Bamiyan, Afghanistan 2015
The Bamiyan Culture Centre celebrates the heritage of Bamiyan arts, architecture and culture. It works to construct, through reference to local traditions and points of the past, the passage of time around a place that in recent past has weathered too much destruction. The world heritage site that inspires a confluence of many forms of art and culture forms the backdrop. The building stands as the filter, a rhythmic colonnade, that measures the site like a planted forest against the carved cliffs. The proposed idea here is generated from a unique tension that arises at the edge of transformation, existing in the time and space of Bamiyan Valley. Is the centre a backdrop? or an idea? a backdrop of activities and events proposed?
In the breathtaking view of Bamiyan and Foladi Valleys, the heavy building forms a powerful barrier against the cold from the north while letting in the southern sun to passively heat the spaces. Natural heating, in addition zones of radiant heat also allows the building a more transparent, welcoming outlook to the south side where it receives its guests and participants.
The culture centre echoes the lines of the sedimentary landscape, whose layers in turn gently unveil the magnificent Bamiyan cliffs. The site itself sits at the end of the journey of water from melting of the snow slopes, where it falls into Foladi river. The bund walls in the landscape scrape up earth to gather water within the compound, above the building. They also slow the speed of the overflowing water, reducing erosion of the cliffs, creating passage of easy movement. As the water evaporates, it slips back toward the bund, changing the profile of the waterbody as it is shrinks. The cliffs are lined with stone pitching, retained by a stone wall boundry with inclined brackets on the outside that work as the guided channels through which water will flow off the cliff. This piece of land, celebrated between momentary or sometimes even longer pauses of water and trickling drops off the cliff, gently resists the forces of nature by retaining earth at a regular interval and creating passages of activities and plantation. As much as it stands firmly on the ground, sometimes cutting through or sometimes along the contours, in its essence, the building rises out of the same soil, transformed into bricks and mortar, timber and iron.
The centre’s organization reflects people’s togetherness during activities when they come to celebrate the art and culture of Bamiyan, but also allows space for one to learn and wonder about various meanings of its ancient civilization. The linear arrangement of various functions reached by explorations of the various activities of this institute, creates many chances and incidents of joy, broken by the upward and downward passage through the site. The building receives its visitors with a warm cup of tea, sipping on the warm high plinth at the entrance lobby that separates and connects the permanent museum collection and the performance hall. While shopping and other services are tucked around the museum, the adjacent collection storage makes it convenient to move and store artefacts at the upper level. The passage of the temporary exhibition keeps you on the upper floor while taking you around the performances. The performance hall itself steps down to the lower level, staying along an outdoor amphitheatre. The tea and toilets again greet you at the same connecting lower level, while activities flow toward workshop, music room and class rooms. The ramp up or down moves to the upper level where quiet study and research can happen along with administration, which finds a shortcut in and out though a bridge to the main land.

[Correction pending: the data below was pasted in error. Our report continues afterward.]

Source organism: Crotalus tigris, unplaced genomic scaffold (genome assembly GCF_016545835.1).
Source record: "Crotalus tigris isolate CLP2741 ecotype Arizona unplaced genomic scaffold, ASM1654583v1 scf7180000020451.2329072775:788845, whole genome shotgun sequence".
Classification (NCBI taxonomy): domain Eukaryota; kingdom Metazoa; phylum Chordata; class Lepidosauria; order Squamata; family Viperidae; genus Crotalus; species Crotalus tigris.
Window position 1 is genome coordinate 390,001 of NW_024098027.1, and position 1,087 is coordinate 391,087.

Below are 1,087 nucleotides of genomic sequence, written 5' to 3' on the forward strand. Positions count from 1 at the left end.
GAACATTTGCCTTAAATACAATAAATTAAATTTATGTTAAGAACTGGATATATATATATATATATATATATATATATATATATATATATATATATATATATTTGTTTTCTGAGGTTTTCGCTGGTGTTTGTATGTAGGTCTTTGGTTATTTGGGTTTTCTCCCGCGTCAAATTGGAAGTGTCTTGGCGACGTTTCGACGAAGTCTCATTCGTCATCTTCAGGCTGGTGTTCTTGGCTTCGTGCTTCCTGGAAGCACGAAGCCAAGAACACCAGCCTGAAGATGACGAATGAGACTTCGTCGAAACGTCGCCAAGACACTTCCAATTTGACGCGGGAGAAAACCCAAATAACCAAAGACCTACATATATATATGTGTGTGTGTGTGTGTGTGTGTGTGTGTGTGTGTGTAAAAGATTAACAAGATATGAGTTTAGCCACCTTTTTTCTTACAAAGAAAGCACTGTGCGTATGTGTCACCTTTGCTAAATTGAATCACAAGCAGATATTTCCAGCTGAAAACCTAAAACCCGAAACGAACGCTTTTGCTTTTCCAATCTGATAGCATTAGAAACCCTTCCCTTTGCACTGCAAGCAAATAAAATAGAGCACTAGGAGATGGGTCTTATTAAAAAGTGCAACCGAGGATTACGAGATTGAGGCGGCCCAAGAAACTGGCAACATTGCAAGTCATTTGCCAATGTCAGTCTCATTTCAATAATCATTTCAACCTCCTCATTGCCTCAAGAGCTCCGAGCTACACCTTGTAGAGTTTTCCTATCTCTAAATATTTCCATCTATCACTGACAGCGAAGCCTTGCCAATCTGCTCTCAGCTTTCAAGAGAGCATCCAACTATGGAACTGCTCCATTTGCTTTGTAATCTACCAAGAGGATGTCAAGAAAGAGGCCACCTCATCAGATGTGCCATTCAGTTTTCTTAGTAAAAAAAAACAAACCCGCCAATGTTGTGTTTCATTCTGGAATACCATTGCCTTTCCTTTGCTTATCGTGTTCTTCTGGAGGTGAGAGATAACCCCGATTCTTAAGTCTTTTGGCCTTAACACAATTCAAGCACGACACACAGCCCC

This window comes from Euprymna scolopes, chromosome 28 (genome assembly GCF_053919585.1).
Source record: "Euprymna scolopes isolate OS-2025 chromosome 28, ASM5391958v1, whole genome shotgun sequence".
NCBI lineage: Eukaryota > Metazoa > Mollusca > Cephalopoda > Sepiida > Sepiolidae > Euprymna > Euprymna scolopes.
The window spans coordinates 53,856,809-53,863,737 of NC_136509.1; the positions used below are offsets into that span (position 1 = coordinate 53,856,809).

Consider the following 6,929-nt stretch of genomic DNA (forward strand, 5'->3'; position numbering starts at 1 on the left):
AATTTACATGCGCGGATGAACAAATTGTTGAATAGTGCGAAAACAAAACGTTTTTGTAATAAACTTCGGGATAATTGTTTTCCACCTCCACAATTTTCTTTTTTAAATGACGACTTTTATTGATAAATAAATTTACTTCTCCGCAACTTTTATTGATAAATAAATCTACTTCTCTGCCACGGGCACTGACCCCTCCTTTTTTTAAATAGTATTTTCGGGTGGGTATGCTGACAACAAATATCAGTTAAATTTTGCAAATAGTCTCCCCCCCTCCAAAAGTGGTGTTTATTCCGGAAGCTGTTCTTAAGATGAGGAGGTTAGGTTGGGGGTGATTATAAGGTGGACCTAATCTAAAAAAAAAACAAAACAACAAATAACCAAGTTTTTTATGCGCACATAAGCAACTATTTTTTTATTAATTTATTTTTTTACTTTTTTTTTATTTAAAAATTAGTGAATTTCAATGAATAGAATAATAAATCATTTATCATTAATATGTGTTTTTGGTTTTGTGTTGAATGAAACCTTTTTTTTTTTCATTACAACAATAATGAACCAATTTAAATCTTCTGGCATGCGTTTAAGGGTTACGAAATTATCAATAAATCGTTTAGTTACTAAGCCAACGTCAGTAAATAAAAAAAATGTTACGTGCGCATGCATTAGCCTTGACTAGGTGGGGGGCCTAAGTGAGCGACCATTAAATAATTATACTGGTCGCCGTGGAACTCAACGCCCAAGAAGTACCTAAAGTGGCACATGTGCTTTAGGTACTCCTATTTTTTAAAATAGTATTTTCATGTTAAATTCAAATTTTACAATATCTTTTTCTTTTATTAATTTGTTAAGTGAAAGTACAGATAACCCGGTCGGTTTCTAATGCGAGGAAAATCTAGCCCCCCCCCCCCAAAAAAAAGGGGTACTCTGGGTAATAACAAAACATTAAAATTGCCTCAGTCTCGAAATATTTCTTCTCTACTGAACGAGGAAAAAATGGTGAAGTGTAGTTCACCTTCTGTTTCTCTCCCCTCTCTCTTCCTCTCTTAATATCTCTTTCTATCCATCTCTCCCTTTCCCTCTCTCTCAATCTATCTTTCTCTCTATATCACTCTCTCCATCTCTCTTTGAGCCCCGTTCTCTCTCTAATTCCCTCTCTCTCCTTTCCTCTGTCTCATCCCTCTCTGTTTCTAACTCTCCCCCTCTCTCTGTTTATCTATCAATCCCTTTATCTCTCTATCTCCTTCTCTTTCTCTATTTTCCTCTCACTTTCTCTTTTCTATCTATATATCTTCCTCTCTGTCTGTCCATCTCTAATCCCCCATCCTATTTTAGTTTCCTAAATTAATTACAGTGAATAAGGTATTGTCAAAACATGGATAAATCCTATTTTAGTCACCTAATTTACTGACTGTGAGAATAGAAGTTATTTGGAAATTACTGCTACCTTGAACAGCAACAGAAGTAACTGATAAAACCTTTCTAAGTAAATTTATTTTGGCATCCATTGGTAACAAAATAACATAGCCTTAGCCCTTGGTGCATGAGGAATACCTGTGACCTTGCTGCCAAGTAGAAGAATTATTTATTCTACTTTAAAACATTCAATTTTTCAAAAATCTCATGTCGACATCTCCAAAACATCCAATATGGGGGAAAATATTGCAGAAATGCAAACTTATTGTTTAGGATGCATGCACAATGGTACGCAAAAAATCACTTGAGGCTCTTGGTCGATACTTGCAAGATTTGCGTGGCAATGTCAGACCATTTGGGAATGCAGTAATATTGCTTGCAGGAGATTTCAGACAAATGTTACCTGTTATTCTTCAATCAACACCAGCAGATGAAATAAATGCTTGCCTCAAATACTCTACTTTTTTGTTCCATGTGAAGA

Thick baked bricks laid on the stone rubble foundation define the space while the jack arch floor completes the form silhouette that evokes the sense of rock cut caves. The light steel columns repeats themselves into absence while glass receives the warm sunlight and visitors alike. On the north, thick wall protect from cold, while on south the layering of glass and bricks slowly transmits heat from only the low winter sun into usable areas. Inside and outside, walls are plastered, steel columns painted and wood polished. Local poplar wood forms thick columns, with doors and windows fashioned from walnut. Steel allows big spans in the otherwise simple construction system. The construction method uses systems native to the surrounding regions, while integrating steel for larger spans. Trusses provide a framework for lights, drapes, and artefacts. Black out curtains cut the light during daytime functions. Glass temperature is kept under check by using two layers with air trapped between, while heating is supported by solar heater operated radiant systems. Every space has its decentralized pumping and service room and its own solar power source with photovoltaic panels on each of the 4 blocks. The double roof is thick and light, waterproofed with membrane waterproofing where the snow falls on the ventilated galvalium roof, adding to the insulation without melting. When it melts, it all goes down to a snow water storage tank located below the collection storage for drinking and utility purpose. The steel of the jack arch floor and columns ends before it meets the outside stop thermal bridging and a warm timber facade takes over. While the sewerage system ends into a soakpit on the northeast corner for rootzone treatment for plantations, the water supply happens from an overhead watertank located on the roof above the underground tank. The photovoltaic system generates enough power to fulfil the building’s energy requirements during the day, and if stored, after sunset too.
- our proposal for the Bamiyan Culture Centre Competition